• The TEA reform in this bill is calculated to avoid unduly incentivizing investment in distressed areas. In three years of EB-5 legislative proposals, each version has had a softer TEA proposal than the last. This one reduces the monetary incentive to a hair, compensates with incentives that will either be impotent/unrealizable in practice (visa set-asides, premium processing) or positively counterproductive (lower jobs requirement for needy areas?), broadens the definitions of what qualifies as an urban distressed or rural area (e.g. switching from the NMTC “severe distress” criteria in previous proposals to just the NMTC low-income criteria, and no specified limit on gerrymandering), and adds new incentivized areas for a special few (closed military bases, U.S. territories, infrastructure, franchise investment funds). Congress was originally energized for EB-5 reform because they didn’t like seeing most EB-5 dollars flowing to already well-capitalized projects in already well-capitalized areas. That status quo has little to fear from this legislation. Luxury real estate will keep its top spot if this passes, and we’ll still have Chuck Grassley and the media shaking their fists.
    • The bill offers real estate projects an extra gift for good measure: construction jobs can be aggregated and counted as qualifying direct permanent jobs regardless of duration.
    • The integrity provisions in this bill are calculated to avoid making life difficult. Gone are the suggestions in past bills about involving third parties in oversight or reporting or requiring account transparency or fund administration. Here, integrity measures focus on internal certifications of compliance to the best of the certifier’s knowledge. That’s good for honest players who can do without burdensome and intrusive regulation, but also little limit on bad players happy to self-report compliance. Such teeth as the bill has — site visits, audits, background checks, termination threat — are largely things IPO is doing already, though I’m sure they’d appreciate the official authorization and extra funding. But generally, I’m not sure this bill will satisfy lawmakers who wanted EB-5 reform to combat fraud.
    • The bill retains integrity measures that conveniently double as anti-competitive measures. The bill keeps a previously proposed annual regional center fee – lowering the amount for the largest regional centers and keeping it high for the smallest. It is more severe than previous proposals on involvement by anyone with foreign government connection at any level, even in providing non-EB-5 capital to a job-creating entity.
    • UPDATE: Re-reading more carefully, I see that I’m wrong about this one. The bill says that for four months after enactment, no one can file I-526 except for new investors in in-progress raises with an approved examplar. The bill even attempts to set aside 7,000 visas for these privileged investors, forgetting that the numerical limit for 2018 visas was already exceeded back in 2014.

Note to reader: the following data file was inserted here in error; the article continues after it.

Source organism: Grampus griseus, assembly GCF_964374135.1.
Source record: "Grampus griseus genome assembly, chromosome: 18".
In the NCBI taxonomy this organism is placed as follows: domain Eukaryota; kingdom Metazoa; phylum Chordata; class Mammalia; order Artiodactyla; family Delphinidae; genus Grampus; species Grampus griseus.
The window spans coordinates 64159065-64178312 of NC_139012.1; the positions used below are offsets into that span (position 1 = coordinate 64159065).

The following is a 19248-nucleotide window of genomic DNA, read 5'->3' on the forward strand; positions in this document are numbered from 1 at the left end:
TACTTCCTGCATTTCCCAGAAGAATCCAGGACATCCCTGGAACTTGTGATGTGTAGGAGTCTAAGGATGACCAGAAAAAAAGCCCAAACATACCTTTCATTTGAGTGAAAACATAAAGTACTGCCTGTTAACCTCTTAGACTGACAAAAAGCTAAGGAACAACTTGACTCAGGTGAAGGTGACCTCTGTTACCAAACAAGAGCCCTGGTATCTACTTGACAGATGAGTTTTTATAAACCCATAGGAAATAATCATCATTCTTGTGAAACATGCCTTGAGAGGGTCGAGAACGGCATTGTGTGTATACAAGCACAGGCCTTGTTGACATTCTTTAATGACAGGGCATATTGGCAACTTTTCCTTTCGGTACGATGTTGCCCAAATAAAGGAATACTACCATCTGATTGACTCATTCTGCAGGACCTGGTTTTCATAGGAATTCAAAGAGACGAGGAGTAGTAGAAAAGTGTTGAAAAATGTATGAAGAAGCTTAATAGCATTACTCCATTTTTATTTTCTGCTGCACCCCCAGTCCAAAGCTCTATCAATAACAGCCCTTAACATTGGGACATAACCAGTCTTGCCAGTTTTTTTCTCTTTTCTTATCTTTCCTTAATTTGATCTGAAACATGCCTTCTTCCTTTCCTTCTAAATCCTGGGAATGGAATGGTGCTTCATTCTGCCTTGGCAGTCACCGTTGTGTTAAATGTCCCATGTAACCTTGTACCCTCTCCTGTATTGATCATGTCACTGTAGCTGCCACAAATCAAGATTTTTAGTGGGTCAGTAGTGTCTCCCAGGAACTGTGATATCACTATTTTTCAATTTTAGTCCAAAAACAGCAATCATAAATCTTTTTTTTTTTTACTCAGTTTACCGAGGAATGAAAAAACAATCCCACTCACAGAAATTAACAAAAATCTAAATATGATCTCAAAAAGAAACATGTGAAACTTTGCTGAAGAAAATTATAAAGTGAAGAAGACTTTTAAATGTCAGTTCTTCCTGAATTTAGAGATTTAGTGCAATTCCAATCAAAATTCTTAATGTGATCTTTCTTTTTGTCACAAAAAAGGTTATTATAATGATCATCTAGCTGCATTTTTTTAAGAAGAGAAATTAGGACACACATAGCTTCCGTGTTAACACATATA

Here’s who will be most upset, if the EB-5 Reform Act passes:

  • The approximately 92,000 people in line for an EB-5 visa. These people are already in for a long wait with an annual quota of about 10,000 visas, and the EB-5 reform act has set-asides that would reduce generally-available visa numbers to about 6,900 per year. The situation will be especially bad for people from China, Vietnam, and possibly India. Those people already in line didn’t plan to wait 17 years or so for conditional green cards — and neither did the projects accepting their investment. The bill does not include on-purpose retroactivity (it doesn’t make TEA, investment amount, or job creation changes apply to people who already filed I-526), but past investors will be severely affected by the visa set-asides, and potentially by new restrictions that affect regional centers and investment projects.
  • Those hoping to raise EB-5 funds to benefit projects in rural or distressed urban areas. The new incentives are not better designed to benefit them than the current incentive structure. The new regional center fees and requirements are well-designed to put anyone out of business who isn’t raising funds from hundreds of investors for prosperous urban projects.
  • Entrepreneurs planning to file EB-5 petitions in the near future for their own enterprises, and any regional centers planning to raise funds for a project without a pre-approved exemplar. The bill has a 120-day moratorium on filing new I-526 and I-924, followed by a transition period from day 121 to day 365 that limits the petitions that can be processed.
  • The Investor Program Office. This legislation will be tough to interpret and implement. USCIS will have to figure out provisions that the bill hardly explains: the franchise investment fund idea, the provision that I-829 petitions based on investment in unrealized/failed projects are to remain valid, the new amendment and re-petition processes, the provisions that imply retroactive new requirements for past projects, and the effects on direct EB-5. The bill stipulates a 120-day transition period, during which USCIS can come up with new regulations and policy, new forms and supporting processes, a new TEA designation process, and a new premium processing option. Hahahahaha. 120 months would be more plausible, considering past experience.
  • Regional centers with fewer than 20 investors annually. They’ll face a $10,000 annual fee and a list of new compliance certifications that will be hard work if taken seriously.